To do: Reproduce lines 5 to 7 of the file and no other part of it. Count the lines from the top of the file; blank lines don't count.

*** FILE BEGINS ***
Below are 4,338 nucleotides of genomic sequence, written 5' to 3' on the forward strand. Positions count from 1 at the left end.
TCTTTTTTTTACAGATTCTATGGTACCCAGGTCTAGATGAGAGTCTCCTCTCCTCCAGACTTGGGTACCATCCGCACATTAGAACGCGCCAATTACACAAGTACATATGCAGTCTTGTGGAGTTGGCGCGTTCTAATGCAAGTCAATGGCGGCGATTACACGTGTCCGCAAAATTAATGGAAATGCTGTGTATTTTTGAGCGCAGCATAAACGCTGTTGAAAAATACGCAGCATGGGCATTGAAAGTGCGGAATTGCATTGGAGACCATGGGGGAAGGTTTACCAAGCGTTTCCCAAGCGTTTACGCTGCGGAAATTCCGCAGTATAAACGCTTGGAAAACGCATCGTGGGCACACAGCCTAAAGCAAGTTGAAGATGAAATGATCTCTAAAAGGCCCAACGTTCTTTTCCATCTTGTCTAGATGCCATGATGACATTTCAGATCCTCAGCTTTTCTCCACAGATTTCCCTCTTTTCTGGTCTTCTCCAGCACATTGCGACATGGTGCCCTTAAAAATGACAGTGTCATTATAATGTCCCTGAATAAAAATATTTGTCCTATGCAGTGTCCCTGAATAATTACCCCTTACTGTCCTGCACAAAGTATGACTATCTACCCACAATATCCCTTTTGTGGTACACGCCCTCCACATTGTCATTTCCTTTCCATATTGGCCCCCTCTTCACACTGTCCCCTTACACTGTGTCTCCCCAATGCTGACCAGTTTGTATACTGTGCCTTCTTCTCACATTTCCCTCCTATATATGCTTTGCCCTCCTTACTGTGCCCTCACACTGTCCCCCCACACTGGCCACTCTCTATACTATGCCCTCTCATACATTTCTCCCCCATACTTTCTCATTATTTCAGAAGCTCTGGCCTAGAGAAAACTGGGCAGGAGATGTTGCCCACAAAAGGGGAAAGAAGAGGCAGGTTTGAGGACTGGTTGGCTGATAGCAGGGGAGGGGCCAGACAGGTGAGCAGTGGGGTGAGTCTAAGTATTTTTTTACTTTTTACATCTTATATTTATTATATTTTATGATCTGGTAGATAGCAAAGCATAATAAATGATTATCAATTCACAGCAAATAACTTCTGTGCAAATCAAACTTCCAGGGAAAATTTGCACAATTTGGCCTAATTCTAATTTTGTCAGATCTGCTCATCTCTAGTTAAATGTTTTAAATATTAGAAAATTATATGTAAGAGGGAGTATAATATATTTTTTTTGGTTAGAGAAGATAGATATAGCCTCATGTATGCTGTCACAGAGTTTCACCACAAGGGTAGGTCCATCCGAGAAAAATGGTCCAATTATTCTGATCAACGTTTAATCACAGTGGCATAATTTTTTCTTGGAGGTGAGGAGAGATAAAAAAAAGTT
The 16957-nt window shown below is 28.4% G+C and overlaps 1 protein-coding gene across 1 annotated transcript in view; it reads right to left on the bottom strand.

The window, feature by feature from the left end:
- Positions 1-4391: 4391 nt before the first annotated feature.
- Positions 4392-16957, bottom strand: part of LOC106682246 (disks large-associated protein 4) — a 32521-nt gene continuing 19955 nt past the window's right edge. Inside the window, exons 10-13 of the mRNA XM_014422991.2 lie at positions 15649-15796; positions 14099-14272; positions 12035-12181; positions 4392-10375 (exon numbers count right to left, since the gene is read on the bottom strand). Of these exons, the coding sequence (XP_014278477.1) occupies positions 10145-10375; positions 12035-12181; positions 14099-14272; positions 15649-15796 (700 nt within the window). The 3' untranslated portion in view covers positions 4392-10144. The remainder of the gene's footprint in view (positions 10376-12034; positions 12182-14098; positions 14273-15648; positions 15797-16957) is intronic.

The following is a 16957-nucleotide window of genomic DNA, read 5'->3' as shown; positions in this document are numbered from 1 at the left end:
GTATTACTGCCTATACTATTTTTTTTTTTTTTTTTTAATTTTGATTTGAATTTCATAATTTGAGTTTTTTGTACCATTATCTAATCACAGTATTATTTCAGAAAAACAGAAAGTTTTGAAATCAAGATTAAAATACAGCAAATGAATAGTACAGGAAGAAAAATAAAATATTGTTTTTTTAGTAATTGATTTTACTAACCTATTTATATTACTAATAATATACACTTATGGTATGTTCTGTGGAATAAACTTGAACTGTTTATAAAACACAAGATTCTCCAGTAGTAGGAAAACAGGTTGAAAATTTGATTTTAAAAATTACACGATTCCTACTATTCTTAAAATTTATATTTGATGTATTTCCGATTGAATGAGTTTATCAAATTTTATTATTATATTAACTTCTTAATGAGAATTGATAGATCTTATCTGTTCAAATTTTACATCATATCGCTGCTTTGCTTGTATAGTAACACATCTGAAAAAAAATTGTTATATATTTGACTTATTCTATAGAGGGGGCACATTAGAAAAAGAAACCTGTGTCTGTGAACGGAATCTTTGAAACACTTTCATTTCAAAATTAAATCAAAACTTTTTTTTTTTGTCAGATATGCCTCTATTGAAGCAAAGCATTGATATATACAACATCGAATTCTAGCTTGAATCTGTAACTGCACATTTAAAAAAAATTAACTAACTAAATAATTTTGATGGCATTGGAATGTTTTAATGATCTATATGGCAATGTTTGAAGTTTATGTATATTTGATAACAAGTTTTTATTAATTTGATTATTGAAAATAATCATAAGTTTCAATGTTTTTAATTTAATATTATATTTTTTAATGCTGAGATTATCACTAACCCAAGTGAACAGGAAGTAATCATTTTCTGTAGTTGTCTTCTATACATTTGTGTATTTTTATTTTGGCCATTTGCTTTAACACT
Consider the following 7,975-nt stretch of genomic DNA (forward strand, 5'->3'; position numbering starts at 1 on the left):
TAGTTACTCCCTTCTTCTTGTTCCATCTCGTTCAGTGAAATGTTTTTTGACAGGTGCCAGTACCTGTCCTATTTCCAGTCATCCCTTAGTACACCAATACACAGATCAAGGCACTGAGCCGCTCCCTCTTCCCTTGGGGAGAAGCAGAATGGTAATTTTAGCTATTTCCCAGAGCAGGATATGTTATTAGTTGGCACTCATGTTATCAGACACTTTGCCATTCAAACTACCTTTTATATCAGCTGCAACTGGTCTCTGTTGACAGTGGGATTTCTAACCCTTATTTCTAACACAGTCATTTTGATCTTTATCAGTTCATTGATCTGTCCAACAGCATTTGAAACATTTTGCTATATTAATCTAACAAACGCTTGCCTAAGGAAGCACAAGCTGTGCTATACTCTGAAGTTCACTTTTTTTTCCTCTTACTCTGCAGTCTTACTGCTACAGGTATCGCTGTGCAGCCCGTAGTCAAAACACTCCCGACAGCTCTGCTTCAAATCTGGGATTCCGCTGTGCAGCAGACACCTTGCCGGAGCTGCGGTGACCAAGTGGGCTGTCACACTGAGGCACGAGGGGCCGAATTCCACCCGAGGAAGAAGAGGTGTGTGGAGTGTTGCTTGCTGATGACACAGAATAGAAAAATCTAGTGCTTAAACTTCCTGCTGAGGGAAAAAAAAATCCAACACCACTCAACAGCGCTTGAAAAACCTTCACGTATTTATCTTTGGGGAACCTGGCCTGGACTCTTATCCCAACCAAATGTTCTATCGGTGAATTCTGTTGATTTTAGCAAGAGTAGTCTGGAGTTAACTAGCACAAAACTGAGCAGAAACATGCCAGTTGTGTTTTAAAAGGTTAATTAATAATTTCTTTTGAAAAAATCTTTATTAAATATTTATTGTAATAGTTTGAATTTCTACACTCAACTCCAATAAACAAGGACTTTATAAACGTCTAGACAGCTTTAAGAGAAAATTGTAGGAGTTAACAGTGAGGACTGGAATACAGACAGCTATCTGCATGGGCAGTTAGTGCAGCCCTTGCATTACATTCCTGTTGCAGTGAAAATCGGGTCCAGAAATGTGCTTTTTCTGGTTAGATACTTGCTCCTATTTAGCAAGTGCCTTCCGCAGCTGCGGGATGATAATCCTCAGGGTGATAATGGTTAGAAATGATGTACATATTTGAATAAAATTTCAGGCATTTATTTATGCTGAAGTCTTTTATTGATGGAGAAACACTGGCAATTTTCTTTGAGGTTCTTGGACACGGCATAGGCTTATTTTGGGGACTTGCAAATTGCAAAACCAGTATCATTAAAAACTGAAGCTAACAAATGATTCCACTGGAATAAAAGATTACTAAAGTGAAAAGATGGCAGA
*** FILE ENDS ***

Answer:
- Positions 1-4391: 4391 nt before the first annotated feature.
- Positions 4392-16957, bottom strand: part of LOC106682246 (disks large-associated protein 4) — a 32521-nt gene continuing 19955 nt past the window's right edge. Inside the window, exons 10-13 of the mRNA XM_014422991.2 lie at positions 15649-15796; positions 14099-14272; positions 12035-12181; positions 4392-10375 (exon numbers count right to left, since the gene is read on the bottom strand). Of these exons, the coding sequence (XP_014278477.1) occupies positions 10145-10375; positions 12035-12181; positions 14099-14272; positions 15649-15796 (700 nt within the window). The 3' untranslated portion in view covers positions 4392-10144. The remainder of the gene's footprint in view (positions 10376-12034; positions 12182-14098; positions 14273-15648; positions 15797-16957) is intronic.

The following is a 16957-nucleotide window of genomic DNA, read 5'->3' as shown; positions in this document are numbered from 1 at the left end: